The Eggshell Skull Rule

A person’s pre-existing injuries can make them more vulnerable to further damage and injury in car accidents, slip and falls, and workplace injuries. Should insurance companies have to pay for this extra vulnerability? According to the “eggshell skull” rule, the answer is yes.

A defendant has to take a plaintiff’s condition as it is. Unexpected frailty is not a defense against paying claims. Even if the victim suffers an unusually high amount of damage because of the accident, they’re still liable. The courts instruct juries to follow this rule.

This rule is also used in criminal law. If someone punched someone in the head and their skull was delicate like an eggshell, and the skull broke, the perpetrator could face worse charges even if they did not intend to cause such a severe injury.

Protecting Your Claim if you Have a Pre-existing Condition

If you have a pre-existing condition, it’s best to have a personal injury lawyer on your side. The insurance company will likely try to use your pre-existing medical condition against you. Here’s how you can protect your claim:

  • Hire a personal injury lawyer to act as your representative.
  • Disclose all genuine pre-existing conditions to your lawyer. They will inform the insurance company and argue how the accident made your condition worse.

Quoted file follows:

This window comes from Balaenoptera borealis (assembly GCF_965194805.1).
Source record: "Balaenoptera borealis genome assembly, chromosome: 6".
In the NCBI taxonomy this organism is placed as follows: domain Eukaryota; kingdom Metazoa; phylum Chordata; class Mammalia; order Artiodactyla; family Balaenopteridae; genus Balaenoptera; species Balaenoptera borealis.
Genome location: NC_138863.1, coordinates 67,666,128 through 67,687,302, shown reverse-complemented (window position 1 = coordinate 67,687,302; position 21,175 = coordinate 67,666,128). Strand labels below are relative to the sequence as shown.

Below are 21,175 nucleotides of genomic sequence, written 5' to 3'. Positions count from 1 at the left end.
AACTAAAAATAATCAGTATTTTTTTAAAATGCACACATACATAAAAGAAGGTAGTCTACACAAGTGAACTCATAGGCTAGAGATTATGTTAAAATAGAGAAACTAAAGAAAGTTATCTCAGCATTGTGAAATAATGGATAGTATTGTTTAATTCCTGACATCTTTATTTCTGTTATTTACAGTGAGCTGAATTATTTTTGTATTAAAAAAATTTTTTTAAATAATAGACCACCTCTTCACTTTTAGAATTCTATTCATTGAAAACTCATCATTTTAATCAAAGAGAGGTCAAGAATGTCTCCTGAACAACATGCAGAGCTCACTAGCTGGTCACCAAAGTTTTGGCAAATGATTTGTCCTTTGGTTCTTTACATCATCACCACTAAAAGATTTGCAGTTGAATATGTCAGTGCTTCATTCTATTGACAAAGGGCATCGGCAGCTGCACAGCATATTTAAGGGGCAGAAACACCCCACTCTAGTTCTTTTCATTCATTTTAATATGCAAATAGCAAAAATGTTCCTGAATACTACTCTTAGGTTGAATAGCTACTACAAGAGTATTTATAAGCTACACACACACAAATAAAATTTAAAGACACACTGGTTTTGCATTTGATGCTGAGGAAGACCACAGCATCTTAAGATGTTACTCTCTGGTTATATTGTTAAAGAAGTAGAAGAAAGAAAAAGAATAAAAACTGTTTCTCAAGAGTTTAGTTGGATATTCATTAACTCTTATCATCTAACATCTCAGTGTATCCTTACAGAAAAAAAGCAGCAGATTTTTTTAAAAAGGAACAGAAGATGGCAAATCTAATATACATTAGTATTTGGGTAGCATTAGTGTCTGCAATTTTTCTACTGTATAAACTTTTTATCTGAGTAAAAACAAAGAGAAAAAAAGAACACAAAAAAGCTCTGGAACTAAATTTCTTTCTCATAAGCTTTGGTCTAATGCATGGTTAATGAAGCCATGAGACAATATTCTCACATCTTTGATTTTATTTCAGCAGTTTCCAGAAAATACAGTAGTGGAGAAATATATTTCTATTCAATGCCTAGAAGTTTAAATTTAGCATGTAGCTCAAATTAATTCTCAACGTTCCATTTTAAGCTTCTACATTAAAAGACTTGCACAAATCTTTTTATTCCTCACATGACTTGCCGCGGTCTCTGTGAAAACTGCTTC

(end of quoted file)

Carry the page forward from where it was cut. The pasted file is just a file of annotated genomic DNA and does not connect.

• Seek medical help after your accident to get a diagnosis for fresh injuries and how your accident harmed existing ones further.
  • Follow all medical advice given by your doctor and listen to your lawyer’s guidance.

It’s vital to disclose your pre-existing condition to your lawyer. An insurer learning you had an undisclosed condition can be devastating to your case. But it doesn’t have to be if handled skillfully by an experienced accident attorney.

How Do Insurance Companies Learn About Pre-existing Conditions?

When you file an accident claim, the insurance company will ask for documentation about your injuries. This helps them understand and estimate the value of your claim, but they will also use your medical records against you to find injuries you had before the accident.

They do not want to pay for an injury that wasn’t caused by a policyholder. However, many pre-existing conditions can get worse because of a car accident. Hiring a car accident lawyer can help you prove how your pre-existing injury got worse and fight to get compensation for the additional damage.

Get a Free Consultation With An Experienced West Virginia Car Accident Lawyer

Top Rated WV Accident Lawyers of West Law Firm

If you were injured in a car or truck accident or hurt by negligence, we encourage you to call one of our top-rated Charleston, WV, car accident lawyers for a free and confidential consultation. At West Law Firm, there’s also No Fee unless and until you recover compensation.West Law Firm’s toll-free number is 1-877-943-9378 (WEST), and our office is conveniently located in Charleston, West Virginia. There’s also plenty of free parking, and one of our WV auto accident attorneys will come to you if it’s more convenient for you.

Insurers must take your health as it is, even if it means they must pay you more. Let West Injury Law do the talking for you. To get a free case consultation, call us at the number on your screen or email us through our contact page